Hacker group Anonymous India has struck BSNL's website, demanding withdrawal of the controversial Section 66A of the IT Act, 2000 and expressing support for activist Aseem Trivedi who is on an indefinite hunger strike at Jantar Mantar, Delhi for the same demand. BSNL's site – www.bsnl.co.in – is inaccessible at the time of publication, though reports claim the site was restored last night.
Activist Trivedi confirmed Anonymous had contacted him yesterday afternoon to inform him about defacing BSNL's site. Anonymous also leaked passwords and database of the state-run telecom operator.
According to reports, the website was inaccessible for most of the Thursday afternoon and early evening. A cached version of the BSNL's home page featured an image of activist Trivedi with texts that read, "Hacked by Anonymous India. Support Aseem trivedi (cartoonist) and alok dixit on the hunger strike. remove IT Act 66a databases of all 250 bsnl site has been d Hacked by Anonymous India (sic)". The text was repeated over and over on the page, and ended with the text - "Proof are (sic) here" followed by a link to a page having passwords to BSNL databases.
Defaced BSNL website
Later Anonymous India confirmed in a Twitter post on Thursday, it had hacked BSNL's site and leaked company passwords and database on Pastebin. "Anonymous India demands the withdrawal of Section 66A of the IT Act," the post said.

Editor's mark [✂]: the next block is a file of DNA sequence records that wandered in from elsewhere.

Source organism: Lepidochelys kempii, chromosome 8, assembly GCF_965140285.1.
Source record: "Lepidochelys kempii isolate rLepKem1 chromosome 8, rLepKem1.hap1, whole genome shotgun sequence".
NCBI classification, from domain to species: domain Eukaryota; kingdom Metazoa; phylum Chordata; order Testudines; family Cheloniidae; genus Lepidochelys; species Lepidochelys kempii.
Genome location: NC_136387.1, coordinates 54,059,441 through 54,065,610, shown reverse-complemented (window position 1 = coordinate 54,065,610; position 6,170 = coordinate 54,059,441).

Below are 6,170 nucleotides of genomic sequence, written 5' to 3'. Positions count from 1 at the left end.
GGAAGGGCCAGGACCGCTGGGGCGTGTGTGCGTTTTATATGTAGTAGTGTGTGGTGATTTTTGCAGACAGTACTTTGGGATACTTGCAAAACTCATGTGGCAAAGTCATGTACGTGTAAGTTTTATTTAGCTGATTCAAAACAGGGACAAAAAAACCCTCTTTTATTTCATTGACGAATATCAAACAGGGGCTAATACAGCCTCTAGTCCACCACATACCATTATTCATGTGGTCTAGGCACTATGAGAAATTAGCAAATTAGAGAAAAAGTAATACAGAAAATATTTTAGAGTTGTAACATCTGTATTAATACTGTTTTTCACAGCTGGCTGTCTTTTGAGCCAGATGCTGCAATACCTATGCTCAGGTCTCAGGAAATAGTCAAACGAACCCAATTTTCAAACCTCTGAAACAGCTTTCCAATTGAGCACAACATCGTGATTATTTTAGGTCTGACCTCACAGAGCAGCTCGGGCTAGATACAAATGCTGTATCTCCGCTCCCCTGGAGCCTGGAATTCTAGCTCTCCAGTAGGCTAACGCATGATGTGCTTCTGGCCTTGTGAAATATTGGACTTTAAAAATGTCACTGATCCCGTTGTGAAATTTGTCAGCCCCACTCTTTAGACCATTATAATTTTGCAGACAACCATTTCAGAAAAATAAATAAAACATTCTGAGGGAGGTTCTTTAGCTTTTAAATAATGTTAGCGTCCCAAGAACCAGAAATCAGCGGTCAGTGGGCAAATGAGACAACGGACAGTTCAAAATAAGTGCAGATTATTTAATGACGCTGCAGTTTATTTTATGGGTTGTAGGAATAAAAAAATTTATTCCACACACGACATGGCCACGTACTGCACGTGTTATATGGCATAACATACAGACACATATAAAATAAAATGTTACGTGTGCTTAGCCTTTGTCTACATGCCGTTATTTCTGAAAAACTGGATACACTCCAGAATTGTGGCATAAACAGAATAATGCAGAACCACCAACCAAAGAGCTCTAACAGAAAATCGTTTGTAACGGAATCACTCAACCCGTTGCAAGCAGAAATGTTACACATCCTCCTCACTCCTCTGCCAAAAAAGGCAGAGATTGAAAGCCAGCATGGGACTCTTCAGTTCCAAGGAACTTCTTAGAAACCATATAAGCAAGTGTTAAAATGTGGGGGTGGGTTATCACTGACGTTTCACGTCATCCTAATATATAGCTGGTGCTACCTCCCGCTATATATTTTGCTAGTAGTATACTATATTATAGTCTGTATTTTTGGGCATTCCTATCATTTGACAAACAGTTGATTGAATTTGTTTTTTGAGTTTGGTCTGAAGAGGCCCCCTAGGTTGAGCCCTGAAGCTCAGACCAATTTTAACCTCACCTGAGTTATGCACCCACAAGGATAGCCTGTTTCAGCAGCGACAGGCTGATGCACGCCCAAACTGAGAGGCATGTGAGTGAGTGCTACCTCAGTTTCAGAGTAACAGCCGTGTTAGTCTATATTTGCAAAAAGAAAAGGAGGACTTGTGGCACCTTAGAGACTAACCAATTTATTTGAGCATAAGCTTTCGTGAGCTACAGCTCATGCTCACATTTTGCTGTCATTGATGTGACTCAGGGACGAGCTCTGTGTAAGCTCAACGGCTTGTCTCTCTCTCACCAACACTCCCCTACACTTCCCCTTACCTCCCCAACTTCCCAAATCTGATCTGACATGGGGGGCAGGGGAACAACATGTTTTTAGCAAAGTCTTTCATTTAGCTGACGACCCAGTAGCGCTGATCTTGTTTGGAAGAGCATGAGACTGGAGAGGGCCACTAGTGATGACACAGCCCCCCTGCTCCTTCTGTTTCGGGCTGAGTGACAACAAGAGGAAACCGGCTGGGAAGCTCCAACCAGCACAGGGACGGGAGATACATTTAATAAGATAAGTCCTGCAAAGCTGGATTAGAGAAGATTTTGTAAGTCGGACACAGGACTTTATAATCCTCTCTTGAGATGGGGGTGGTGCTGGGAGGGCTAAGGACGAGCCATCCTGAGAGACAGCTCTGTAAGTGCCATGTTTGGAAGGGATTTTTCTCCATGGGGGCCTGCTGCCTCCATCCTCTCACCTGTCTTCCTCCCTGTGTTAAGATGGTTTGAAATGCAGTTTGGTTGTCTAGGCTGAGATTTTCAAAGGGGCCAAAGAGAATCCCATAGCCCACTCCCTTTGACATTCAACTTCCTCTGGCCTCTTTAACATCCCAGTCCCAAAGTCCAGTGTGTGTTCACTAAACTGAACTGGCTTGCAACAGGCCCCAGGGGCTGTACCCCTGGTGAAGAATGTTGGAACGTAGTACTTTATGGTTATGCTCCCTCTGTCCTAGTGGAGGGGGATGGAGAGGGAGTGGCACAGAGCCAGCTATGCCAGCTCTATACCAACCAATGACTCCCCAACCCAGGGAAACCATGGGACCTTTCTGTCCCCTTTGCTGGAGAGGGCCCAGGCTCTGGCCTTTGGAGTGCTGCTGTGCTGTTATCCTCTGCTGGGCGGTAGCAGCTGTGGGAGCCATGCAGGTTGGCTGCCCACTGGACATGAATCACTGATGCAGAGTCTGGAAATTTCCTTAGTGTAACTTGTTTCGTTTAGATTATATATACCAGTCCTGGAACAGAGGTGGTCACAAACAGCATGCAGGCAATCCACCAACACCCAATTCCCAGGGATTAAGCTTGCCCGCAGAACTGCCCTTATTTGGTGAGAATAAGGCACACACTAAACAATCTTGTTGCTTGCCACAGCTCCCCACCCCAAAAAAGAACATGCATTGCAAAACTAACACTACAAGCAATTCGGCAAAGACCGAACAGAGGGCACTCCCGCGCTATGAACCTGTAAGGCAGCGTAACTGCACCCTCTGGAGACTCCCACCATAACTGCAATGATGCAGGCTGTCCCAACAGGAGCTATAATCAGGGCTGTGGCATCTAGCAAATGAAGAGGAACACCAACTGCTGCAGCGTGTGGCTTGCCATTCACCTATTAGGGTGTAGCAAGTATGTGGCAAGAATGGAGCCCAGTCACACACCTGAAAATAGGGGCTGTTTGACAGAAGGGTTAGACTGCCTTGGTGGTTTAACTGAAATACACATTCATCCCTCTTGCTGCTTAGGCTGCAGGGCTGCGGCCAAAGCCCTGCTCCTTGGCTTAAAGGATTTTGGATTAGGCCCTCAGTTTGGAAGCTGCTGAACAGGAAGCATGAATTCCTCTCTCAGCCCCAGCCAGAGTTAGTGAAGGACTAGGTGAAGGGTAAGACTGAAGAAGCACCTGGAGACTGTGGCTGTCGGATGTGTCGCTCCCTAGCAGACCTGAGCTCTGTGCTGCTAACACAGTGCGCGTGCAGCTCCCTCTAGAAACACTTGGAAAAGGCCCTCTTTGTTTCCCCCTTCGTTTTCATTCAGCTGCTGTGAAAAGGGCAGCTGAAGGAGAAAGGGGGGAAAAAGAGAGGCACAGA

The legislation's section had drawn flak from all corners after the two girls in Maharashtra were arrested for posting anti-Thackery Facebook status. The arrest of the two girls saw an outrage across the country over the alleged misuse of the Section 66A by the police and on the need of clearer guidelines that ensure freedom of expression guaranteed by the Constitution of India.
Attack on BSNL's site comes days after Anonymous took down official website of Union minister Kapil Sibal. Claiming the responsibility of hacking Sibal's website, Anonymous on its Twitter account said: "He (Sibal) had used the words 'Victims of freedom of Expression'. He is hiding the fact that #66A is breaking the internet media."
This is not the first time Anonymous has targeted the government websites. Earlier this year, the self-proclaimed hactivists took down various government sites to oppose the move to ban file sharing and streaming websites such as PirateBay and Vimeo. Read more about Anonymous' protest here.
According to official figures, as many as 294 websites of various government departments and ministries were attacked by hackers during the period between January-October 2012. The numbers are however lesser than 308 sites hacked last year (till October).